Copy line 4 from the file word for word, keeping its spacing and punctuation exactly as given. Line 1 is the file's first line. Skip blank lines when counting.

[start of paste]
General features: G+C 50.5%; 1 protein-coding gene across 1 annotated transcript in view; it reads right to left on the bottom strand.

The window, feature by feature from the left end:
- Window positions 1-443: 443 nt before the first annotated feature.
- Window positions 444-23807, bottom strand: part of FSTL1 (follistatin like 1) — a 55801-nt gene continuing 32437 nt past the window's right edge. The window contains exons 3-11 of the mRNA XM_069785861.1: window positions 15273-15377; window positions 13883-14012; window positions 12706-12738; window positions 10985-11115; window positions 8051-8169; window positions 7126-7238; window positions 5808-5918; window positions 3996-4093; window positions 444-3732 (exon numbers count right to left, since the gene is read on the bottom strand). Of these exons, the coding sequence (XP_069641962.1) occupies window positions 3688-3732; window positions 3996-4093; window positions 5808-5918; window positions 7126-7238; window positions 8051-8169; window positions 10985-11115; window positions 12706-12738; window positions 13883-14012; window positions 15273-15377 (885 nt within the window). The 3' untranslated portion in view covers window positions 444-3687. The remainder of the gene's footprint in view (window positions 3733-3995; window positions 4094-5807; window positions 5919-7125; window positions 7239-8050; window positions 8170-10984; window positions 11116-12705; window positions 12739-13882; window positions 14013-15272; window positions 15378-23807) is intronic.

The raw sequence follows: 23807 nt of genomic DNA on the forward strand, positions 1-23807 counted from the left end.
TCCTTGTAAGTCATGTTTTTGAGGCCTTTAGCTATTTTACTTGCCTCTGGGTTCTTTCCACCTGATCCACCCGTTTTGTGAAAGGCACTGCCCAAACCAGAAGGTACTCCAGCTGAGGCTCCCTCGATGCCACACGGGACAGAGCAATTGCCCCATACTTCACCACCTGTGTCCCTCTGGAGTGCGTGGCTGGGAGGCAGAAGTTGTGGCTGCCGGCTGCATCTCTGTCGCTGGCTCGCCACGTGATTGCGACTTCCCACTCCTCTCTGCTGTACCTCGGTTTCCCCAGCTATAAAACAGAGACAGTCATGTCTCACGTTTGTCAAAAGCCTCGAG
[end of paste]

- Window positions 444-23807, bottom strand: part of FSTL1 (follistatin like 1) — a 55801-nt gene continuing 32437 nt past the window's right edge. The window contains exons 3-11 of the mRNA XM_069785861.1: window positions 15273-15377; window positions 13883-14012; window positions 12706-12738; window positions 10985-11115; window positions 8051-8169; window positions 7126-7238; window positions 5808-5918; window positions 3996-4093; window positions 444-3732 (exon numbers count right to left, since the gene is read on the bottom strand). Of these exons, the coding sequence (XP_069641962.1) occupies window positions 3688-3732; window positions 3996-4093; window positions 5808-5918; window positions 7126-7238; window positions 8051-8169; window positions 10985-11115; window positions 12706-12738; window positions 13883-14012; window positions 15273-15377 (885 nt within the window). The 3' untranslated portion in view covers window positions 444-3687. The remainder of the gene's footprint in view (window positions 3733-3995; window positions 4094-5807; window positions 5919-7125; window positions 7239-8050; window positions 8170-10984; window positions 11116-12705; window positions 12739-13882; window positions 14013-15272; window positions 15378-23807) is intronic.